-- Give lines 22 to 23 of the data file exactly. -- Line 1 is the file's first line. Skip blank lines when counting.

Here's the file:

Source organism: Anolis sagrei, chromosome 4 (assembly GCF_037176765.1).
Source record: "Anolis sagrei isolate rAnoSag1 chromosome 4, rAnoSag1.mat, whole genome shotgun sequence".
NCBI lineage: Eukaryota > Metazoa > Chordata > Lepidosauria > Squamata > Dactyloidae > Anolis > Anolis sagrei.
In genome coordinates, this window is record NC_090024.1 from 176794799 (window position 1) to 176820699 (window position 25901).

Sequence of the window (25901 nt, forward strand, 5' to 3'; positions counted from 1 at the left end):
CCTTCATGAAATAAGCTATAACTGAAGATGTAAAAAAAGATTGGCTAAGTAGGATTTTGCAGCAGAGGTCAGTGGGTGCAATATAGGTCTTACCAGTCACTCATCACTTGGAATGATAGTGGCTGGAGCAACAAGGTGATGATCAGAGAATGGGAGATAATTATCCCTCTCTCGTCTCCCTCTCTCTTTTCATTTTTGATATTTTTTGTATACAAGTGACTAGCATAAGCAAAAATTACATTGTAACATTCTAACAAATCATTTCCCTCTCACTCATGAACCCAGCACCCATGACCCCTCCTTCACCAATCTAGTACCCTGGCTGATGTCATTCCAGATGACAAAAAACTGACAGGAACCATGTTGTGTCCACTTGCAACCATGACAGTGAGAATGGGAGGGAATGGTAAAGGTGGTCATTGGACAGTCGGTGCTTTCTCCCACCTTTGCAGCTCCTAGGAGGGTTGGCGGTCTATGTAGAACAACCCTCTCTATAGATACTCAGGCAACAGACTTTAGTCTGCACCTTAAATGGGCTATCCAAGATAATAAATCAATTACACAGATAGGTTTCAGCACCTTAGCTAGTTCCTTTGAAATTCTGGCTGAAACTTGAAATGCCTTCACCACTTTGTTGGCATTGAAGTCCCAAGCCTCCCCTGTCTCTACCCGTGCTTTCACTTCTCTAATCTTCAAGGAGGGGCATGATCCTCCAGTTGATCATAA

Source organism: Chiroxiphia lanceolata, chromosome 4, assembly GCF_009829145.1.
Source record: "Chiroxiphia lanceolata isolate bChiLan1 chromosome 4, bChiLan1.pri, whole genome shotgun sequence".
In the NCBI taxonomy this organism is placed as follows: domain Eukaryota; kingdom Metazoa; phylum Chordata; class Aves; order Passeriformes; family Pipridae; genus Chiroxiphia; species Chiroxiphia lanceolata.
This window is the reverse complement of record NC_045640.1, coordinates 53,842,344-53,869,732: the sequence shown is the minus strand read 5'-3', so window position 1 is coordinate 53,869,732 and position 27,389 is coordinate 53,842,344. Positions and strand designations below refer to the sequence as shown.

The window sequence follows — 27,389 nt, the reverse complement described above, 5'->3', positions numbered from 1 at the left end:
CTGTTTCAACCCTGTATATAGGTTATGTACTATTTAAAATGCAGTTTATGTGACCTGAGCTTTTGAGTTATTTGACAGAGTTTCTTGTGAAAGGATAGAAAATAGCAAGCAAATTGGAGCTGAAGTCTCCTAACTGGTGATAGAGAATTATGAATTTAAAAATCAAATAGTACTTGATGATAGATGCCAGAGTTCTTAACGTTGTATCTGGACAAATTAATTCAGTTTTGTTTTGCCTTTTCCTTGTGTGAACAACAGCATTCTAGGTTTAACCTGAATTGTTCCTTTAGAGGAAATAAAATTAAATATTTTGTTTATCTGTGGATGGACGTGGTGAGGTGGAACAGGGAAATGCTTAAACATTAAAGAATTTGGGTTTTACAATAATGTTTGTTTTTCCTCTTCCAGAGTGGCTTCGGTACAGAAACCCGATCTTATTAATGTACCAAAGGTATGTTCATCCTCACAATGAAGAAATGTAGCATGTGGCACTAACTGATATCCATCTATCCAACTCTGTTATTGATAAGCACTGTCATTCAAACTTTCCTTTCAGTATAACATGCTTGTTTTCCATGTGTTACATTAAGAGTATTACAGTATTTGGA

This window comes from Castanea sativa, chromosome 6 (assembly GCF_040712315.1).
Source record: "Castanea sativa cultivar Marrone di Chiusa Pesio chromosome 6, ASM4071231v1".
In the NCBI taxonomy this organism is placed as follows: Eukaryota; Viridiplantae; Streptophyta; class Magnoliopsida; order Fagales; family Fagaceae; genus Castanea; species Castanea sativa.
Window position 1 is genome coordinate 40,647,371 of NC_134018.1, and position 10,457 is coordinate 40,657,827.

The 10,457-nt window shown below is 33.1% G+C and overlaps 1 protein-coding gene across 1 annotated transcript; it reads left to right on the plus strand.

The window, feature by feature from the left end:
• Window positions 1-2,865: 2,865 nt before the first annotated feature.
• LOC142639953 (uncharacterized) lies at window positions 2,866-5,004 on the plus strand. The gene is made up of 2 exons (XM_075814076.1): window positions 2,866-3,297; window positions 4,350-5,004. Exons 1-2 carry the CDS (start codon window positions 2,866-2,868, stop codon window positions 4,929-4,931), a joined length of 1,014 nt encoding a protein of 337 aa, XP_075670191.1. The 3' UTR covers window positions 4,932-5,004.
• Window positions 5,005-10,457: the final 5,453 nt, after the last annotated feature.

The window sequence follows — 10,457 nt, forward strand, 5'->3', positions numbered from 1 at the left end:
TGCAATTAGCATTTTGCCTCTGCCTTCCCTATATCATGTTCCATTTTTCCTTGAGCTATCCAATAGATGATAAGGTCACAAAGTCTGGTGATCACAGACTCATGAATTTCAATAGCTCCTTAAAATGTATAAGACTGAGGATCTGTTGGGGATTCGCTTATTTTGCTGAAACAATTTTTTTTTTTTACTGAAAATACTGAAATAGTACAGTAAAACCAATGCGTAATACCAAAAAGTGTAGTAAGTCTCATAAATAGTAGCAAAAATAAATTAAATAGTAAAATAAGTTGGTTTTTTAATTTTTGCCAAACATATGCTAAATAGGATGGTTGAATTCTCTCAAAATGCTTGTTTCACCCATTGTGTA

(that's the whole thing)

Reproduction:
The window sequence follows — 10,457 nt, forward strand, 5'->3', positions numbered from 1 at the left end:
TGCAATTAGCATTTTGCCTCTGCCTTCCCTATATCATGTTCCATTTTTCCTTGAGCTATCCAATAGATGATAAGGTCACAAAGTCTGGTGATCACAGACTCATGAATTTCAATAGCTCCTTAAAATGTATAAGACTGAGGATCTGTTGGGGATTCGCTTATTTTGCTGAAACAATTTTTTTTTTTTACTGAAAATACTGAAATAGTACAGTAAAACCAATGCGTAATACCAAAAAGTGTAGTAAGTCTCATAAATAGTAGCAAAAATAAATTAAATAGTAAAATAAGTTGGTTTTTTAATTTTTGCCAAACATATGCTAAATAGGATGGTTGAATTCTCTCAAAATGCTTGTTTCACCCATTGTGTA